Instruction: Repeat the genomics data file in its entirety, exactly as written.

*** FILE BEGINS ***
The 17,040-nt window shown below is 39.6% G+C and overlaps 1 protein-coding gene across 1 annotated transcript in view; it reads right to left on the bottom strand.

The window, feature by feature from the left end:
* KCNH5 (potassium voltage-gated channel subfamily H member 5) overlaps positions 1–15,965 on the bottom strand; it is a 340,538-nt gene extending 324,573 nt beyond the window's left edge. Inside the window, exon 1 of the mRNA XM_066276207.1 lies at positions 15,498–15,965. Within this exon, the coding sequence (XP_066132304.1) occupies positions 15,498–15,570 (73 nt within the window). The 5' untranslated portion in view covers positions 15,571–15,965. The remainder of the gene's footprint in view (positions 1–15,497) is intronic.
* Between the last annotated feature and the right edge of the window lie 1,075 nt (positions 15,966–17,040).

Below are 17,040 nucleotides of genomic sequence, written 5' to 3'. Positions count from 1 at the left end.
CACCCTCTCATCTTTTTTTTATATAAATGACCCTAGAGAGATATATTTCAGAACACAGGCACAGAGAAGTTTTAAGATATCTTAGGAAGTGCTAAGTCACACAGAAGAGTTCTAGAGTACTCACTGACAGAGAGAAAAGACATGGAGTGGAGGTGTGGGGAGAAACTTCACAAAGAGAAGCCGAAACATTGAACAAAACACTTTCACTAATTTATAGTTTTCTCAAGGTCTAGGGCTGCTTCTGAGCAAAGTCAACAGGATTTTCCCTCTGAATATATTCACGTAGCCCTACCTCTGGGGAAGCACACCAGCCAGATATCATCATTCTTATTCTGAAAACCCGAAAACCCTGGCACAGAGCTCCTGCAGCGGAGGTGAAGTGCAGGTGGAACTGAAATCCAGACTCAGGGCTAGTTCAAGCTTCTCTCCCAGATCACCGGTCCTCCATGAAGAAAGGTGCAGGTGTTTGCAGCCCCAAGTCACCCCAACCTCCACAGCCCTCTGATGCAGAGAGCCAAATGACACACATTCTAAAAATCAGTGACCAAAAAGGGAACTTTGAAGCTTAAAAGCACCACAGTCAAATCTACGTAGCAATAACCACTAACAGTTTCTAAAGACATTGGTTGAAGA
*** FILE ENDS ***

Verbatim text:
The 17,040-nt window shown below is 39.6% G+C and overlaps 1 protein-coding gene across 1 annotated transcript in view; it reads right to left on the bottom strand.

The window, feature by feature from the left end:
* KCNH5 (potassium voltage-gated channel subfamily H member 5) overlaps positions 1–15,965 on the bottom strand; it is a 340,538-nt gene extending 324,573 nt beyond the window's left edge. Inside the window, exon 1 of the mRNA XM_066276207.1 lies at positions 15,498–15,965. Within this exon, the coding sequence (XP_066132304.1) occupies positions 15,498–15,570 (73 nt within the window). The 5' untranslated portion in view covers positions 15,571–15,965. The remainder of the gene's footprint in view (positions 1–15,497) is intronic.
* Between the last annotated feature and the right edge of the window lie 1,075 nt (positions 15,966–17,040).

Below are 17,040 nucleotides of genomic sequence, written 5' to 3'. Positions count from 1 at the left end.
CACCCTCTCATCTTTTTTTTATATAAATGACCCTAGAGAGATATATTTCAGAACACAGGCACAGAGAAGTTTTAAGATATCTTAGGAAGTGCTAAGTCACACAGAAGAGTTCTAGAGTACTCACTGACAGAGAGAAAAGACATGGAGTGGAGGTGTGGGGAGAAACTTCACAAAGAGAAGCCGAAACATTGAACAAAACACTTTCACTAATTTATAGTTTTCTCAAGGTCTAGGGCTGCTTCTGAGCAAAGTCAACAGGATTTTCCCTCTGAATATATTCACGTAGCCCTACCTCTGGGGAAGCACACCAGCCAGATATCATCATTCTTATTCTGAAAACCCGAAAACCCTGGCACAGAGCTCCTGCAGCGGAGGTGAAGTGCAGGTGGAACTGAAATCCAGACTCAGGGCTAGTTCAAGCTTCTCTCCCAGATCACCGGTCCTCCATGAAGAAAGGTGCAGGTGTTTGCAGCCCCAAGTCACCCCAACCTCCACAGCCCTCTGATGCAGAGAGCCAAATGACACACATTCTAAAAATCAGTGACCAAAAAGGGAACTTTGAAGCTTAAAAGCACCACAGTCAAATCTACGTAGCAATAACCACTAACAGTTTCTAAAGACATTGGTTGAAGA